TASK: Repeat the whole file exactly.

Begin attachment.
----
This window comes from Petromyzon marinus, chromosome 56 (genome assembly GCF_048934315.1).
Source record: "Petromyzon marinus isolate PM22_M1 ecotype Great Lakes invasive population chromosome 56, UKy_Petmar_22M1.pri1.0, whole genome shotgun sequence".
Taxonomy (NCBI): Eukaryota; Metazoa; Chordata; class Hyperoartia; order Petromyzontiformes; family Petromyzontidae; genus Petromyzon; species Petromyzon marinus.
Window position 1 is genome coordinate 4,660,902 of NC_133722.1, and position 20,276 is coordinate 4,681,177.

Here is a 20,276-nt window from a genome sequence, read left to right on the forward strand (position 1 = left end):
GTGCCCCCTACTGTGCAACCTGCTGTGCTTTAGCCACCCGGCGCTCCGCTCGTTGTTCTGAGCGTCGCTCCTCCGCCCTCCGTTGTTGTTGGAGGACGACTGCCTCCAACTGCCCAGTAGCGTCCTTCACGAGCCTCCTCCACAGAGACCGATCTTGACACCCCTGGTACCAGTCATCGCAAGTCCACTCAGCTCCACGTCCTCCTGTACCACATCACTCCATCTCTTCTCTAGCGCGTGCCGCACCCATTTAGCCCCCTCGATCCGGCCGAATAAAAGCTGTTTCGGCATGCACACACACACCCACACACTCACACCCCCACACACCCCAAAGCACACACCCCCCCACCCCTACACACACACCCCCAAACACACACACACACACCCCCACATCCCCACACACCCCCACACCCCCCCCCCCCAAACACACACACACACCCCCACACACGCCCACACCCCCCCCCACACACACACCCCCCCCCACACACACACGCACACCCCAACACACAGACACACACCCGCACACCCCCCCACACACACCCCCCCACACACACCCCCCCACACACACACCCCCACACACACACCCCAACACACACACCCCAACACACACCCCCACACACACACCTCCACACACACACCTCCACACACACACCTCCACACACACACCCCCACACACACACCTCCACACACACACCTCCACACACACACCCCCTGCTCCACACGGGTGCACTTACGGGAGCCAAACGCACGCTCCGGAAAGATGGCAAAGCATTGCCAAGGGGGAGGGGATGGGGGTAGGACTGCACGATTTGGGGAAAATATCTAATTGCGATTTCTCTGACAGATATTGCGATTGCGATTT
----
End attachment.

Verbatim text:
This window comes from Petromyzon marinus, chromosome 56 (genome assembly GCF_048934315.1).
Source record: "Petromyzon marinus isolate PM22_M1 ecotype Great Lakes invasive population chromosome 56, UKy_Petmar_22M1.pri1.0, whole genome shotgun sequence".
Taxonomy (NCBI): Eukaryota; Metazoa; Chordata; class Hyperoartia; order Petromyzontiformes; family Petromyzontidae; genus Petromyzon; species Petromyzon marinus.
Window position 1 is genome coordinate 4,660,902 of NC_133722.1, and position 20,276 is coordinate 4,681,177.

Here is a 20,276-nt window from a genome sequence, read left to right on the forward strand (position 1 = left end):
GTGCCCCCTACTGTGCAACCTGCTGTGCTTTAGCCACCCGGCGCTCCGCTCGTTGTTCTGAGCGTCGCTCCTCCGCCCTCCGTTGTTGTTGGAGGACGACTGCCTCCAACTGCCCAGTAGCGTCCTTCACGAGCCTCCTCCACAGAGACCGATCTTGACACCCCTGGTACCAGTCATCGCAAGTCCACTCAGCTCCACGTCCTCCTGTACCACATCACTCCATCTCTTCTCTAGCGCGTGCCGCACCCATTTAGCCCCCTCGATCCGGCCGAATAAAAGCTGTTTCGGCATGCACACACACACCCACACACTCACACCCCCACACACCCCAAAGCACACACCCCCCCACCCCTACACACACACCCCCAAACACACACACACACACCCCCACATCCCCACACACCCCCACACCCCCCCCCCCCAAACACACACACACACCCCCACACACGCCCACACCCCCCCCCACACACACACCCCCCCCCACACACACACGCACACCCCAACACACAGACACACACCCGCACACCCCCCCACACACACCCCCCCACACACACCCCCCCACACACACACCCCCACACACACACCCCAACACACACACCCCAACACACACCCCCACACACACACCTCCACACACACACCTCCACACACACACCTCCACACACACACCCCCACACACACACCTCCACACACACACCTCCACACACACACCCCCTGCTCCACACGGGTGCACTTACGGGAGCCAAACGCACGCTCCGGAAAGATGGCAAAGCATTGCCAAGGGGGAGGGGATGGGGGTAGGACTGCACGATTTGGGGAAAATATCTAATTGCGATTTCTCTGACAGATATTGCGATTGCGATTT